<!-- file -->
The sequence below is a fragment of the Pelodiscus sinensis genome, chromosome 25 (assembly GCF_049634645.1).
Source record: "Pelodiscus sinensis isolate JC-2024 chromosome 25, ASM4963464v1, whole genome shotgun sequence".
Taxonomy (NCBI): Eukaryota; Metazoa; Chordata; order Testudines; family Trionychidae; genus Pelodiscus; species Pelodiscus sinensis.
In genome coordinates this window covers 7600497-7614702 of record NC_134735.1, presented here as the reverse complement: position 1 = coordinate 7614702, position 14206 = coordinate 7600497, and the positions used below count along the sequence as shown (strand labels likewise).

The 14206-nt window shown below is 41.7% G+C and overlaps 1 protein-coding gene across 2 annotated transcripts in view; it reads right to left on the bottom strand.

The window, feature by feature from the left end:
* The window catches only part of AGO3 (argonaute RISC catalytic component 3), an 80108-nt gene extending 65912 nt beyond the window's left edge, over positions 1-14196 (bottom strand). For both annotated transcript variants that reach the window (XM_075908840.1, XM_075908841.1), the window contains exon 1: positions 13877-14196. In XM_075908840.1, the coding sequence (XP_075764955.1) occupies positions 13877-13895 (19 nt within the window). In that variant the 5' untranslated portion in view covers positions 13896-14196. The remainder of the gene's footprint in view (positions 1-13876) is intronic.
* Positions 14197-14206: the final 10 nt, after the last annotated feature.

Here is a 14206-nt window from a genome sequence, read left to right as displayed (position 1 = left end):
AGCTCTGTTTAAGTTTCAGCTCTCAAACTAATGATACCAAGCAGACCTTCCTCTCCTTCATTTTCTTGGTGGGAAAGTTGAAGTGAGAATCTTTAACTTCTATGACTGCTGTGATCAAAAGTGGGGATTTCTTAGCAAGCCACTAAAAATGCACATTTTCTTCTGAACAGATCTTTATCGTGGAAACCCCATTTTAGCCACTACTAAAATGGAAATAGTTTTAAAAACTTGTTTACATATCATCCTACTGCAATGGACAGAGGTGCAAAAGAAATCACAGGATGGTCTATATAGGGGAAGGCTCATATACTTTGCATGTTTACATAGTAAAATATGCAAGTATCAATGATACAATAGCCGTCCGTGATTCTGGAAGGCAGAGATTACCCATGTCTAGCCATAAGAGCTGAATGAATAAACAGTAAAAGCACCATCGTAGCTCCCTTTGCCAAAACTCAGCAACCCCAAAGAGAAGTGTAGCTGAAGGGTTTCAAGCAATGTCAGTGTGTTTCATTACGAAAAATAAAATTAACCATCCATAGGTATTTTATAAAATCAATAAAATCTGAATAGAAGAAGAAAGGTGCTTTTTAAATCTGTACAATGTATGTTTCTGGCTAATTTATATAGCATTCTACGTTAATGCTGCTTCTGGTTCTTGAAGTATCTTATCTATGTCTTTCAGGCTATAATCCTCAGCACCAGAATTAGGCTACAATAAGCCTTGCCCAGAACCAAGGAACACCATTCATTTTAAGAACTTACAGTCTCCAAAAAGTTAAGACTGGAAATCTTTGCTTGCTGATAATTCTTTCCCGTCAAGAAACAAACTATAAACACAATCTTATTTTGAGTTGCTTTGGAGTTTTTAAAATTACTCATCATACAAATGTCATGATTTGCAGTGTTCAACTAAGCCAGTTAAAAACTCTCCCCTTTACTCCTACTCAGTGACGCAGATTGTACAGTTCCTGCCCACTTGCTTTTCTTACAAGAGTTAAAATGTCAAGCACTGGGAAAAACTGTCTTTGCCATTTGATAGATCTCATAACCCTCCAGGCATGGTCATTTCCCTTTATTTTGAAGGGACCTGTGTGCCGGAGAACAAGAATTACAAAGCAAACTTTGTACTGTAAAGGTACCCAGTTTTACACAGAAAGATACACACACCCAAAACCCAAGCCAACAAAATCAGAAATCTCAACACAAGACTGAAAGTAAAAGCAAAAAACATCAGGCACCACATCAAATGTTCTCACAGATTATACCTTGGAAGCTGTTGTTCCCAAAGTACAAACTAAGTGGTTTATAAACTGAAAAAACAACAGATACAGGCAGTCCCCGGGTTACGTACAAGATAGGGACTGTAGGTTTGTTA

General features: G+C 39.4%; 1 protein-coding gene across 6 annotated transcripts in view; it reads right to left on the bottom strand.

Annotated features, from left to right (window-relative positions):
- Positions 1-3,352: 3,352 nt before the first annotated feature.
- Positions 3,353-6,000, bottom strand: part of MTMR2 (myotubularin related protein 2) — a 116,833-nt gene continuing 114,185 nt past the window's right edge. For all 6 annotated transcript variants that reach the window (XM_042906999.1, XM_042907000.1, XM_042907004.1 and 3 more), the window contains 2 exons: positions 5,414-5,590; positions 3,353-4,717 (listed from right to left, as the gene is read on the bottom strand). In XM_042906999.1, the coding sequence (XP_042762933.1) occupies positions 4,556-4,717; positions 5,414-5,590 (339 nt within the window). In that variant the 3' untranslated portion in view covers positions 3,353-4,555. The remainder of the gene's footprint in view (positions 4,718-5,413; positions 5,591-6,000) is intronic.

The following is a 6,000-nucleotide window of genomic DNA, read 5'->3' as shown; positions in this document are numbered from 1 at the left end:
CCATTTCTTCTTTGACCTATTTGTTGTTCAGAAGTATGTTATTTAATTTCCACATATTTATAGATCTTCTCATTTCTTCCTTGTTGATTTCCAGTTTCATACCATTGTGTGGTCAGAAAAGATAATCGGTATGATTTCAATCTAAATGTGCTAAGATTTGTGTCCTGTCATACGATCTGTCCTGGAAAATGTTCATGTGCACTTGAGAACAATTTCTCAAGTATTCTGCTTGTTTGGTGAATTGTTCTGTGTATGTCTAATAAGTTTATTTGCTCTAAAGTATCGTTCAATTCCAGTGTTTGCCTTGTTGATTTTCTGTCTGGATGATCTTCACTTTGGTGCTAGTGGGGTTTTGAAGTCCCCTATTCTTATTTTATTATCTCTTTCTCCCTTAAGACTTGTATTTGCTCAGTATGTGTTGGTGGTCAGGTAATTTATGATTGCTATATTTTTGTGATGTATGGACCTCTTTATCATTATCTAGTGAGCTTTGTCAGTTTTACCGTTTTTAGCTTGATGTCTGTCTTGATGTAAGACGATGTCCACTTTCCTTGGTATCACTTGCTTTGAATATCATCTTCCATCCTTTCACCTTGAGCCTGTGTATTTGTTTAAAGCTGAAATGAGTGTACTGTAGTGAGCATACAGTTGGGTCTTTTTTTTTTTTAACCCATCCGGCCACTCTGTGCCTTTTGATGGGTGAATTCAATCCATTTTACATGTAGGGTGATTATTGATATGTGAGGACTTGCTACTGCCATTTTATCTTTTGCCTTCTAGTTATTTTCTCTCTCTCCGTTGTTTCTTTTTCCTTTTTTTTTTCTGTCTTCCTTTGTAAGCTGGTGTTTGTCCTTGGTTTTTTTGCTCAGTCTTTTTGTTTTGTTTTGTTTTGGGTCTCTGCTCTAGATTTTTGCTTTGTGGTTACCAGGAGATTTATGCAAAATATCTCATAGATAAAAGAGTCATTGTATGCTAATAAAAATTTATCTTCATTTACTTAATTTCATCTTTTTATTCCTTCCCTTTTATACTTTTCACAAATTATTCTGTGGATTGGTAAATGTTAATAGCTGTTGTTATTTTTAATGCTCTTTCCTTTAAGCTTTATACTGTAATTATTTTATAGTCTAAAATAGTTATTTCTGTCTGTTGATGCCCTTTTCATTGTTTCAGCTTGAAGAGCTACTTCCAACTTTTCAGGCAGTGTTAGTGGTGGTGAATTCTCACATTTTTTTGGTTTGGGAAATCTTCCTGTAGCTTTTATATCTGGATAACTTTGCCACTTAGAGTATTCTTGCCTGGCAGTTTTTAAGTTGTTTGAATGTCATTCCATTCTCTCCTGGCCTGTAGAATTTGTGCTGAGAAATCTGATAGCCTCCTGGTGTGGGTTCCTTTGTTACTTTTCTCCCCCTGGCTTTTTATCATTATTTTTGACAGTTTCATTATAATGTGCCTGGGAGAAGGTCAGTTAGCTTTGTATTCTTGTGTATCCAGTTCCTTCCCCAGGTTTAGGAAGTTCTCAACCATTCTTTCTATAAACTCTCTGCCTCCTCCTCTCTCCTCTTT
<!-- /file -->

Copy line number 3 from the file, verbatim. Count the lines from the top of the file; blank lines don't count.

Taxonomy (NCBI): Eukaryota; Metazoa; Chordata; order Testudines; family Trionychidae; genus Pelodiscus; species Pelodiscus sinensis.